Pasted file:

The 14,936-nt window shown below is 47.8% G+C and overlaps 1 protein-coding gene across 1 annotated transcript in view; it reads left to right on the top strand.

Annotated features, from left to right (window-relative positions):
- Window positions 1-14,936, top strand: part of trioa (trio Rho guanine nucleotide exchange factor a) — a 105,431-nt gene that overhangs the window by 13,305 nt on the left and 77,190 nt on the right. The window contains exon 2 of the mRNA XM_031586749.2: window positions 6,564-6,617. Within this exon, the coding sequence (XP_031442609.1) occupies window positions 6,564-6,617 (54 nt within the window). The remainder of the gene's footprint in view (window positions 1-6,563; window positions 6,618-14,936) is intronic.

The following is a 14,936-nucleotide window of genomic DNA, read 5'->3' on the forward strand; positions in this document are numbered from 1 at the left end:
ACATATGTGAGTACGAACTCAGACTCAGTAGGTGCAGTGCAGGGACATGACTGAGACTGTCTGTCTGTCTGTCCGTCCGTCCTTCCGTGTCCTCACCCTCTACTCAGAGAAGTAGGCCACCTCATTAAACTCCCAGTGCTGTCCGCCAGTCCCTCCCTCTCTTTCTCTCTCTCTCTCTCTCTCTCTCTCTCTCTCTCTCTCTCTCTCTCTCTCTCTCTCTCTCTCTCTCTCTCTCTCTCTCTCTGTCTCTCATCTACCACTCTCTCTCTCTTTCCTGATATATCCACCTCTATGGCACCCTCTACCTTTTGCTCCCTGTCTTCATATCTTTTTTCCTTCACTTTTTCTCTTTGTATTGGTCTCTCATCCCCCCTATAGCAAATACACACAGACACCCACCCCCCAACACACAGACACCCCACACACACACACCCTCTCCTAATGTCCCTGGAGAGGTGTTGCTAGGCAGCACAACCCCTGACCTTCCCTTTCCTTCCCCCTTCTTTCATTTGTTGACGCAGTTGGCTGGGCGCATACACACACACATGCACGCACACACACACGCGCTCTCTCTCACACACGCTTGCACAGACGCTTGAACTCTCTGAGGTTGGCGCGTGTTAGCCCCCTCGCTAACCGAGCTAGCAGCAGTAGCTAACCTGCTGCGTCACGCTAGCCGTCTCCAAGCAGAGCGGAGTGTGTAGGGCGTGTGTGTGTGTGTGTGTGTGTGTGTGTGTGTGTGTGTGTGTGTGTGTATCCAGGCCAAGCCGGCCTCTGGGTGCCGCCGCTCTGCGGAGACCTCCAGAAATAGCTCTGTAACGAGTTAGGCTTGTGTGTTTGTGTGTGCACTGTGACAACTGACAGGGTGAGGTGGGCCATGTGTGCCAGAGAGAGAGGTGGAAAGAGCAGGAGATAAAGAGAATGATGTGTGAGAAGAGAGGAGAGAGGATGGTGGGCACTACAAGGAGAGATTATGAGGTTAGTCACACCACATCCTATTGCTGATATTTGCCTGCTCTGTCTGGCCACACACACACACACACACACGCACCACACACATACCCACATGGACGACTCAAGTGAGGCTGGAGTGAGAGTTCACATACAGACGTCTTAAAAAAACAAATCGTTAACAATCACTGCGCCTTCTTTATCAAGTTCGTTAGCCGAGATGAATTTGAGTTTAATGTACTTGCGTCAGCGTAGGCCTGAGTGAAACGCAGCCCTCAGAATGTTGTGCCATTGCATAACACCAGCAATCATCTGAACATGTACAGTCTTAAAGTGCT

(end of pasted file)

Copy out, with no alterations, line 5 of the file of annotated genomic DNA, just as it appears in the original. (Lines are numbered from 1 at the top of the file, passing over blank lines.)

ACATATGTGAGTACGAACTCAGACTCAGTAGGTGCAGTGCAGGGACATGACTGAGACTGTCTGTCTGTCTGTCCGTCCGTCCTTCCGTGTCCTCACCCTCTACTCAGAGAAGTAGGCCACCTCATTAAACTCCCAGTGCTGTCCGCCAGTCCCTCCCTCTCTTTCTCTCTCTCTCTCTCTCTCTCTCTCTCTCTCTCTCTCTCTCTCTCTCTCTCTCTCTCTCTCTCTCTCTCTCTCTCTCTCTGTCTCTCATCTACCACTCTCTCTCTCTTTCCTGATATATCCACCTCTATGGCACCCTCTACCTTTTGCTCCCTGTCTTCATATCTTTTTTCCTTCACTTTTTCTCTTTGTATTGGTCTCTCATCCCCCCTATAGCAAATACACACAGACACCCACCCCCCAACACACAGACACCCCACACACACACACCCTCTCCTAATGTCCCTGGAGAGGTGTTGCTAGGCAGCACAACCCCTGACCTTCCCTTTCCTTCCCCCTTCTTTCATTTGTTGACGCAGTTGGCTGGGCGCATACACACACACATGCACGCACACACACACGCGCTCTCTCTCACACACGCTTGCACAGACGCTTGAACTCTCTGAGGTTGGCGCGTGTTAGCCCCCTCGCTAACCGAGCTAGCAGCAGTAGCTAACCTGCTGCGTCACGCTAGCCGTCTCCAAGCAGAGCGGAGTGTGTAGGGCGTGTGTGTGTGTGTGTGTGTGTGTGTGTGTGTGTGTGTGTGTGTGTGTATCCAGGCCAAGCCGGCCTCTGGGTGCCGCCGCTCTGCGGAGACCTCCAGAAATAGCTCTGTAACGAGTTAGGCTTGTGTGTTTGTGTGTGCACTGTGACAACTGACAGGGTGAGGTGGGCCATGTGTGCCAGAGAGAGAGGTGGAAAGAGCAGGAGATAAAGAGAATGATGTGTGAGAAGAGAGGAGAGAGGATGGTGGGCACTACAAGGAGAGATTATGAGGTTAGTCACACCACATCCTATTGCTGATATTTGCCTGCTCTGTCTGGCCACACACACACACACACACACGCACCACACACATACCCACATGGACGACTCAAGTGAGGCTGGAGTGAGAGTTCACATACAGACGTCTTAAAAAAACAAATCGTTAACAATCACTGCGCCTTCTTTATCAAGTTCGTTAGCCGAGATGAATTTGAGTTTAATGTACTTGCGTCAGCGTAGGCCTGAGTGAAACGCAGCCCTCAGAATGTTGTGCCATTGCATAACACCAGCAATCATCTGAACATGTACAGTCTTAAAGTGCT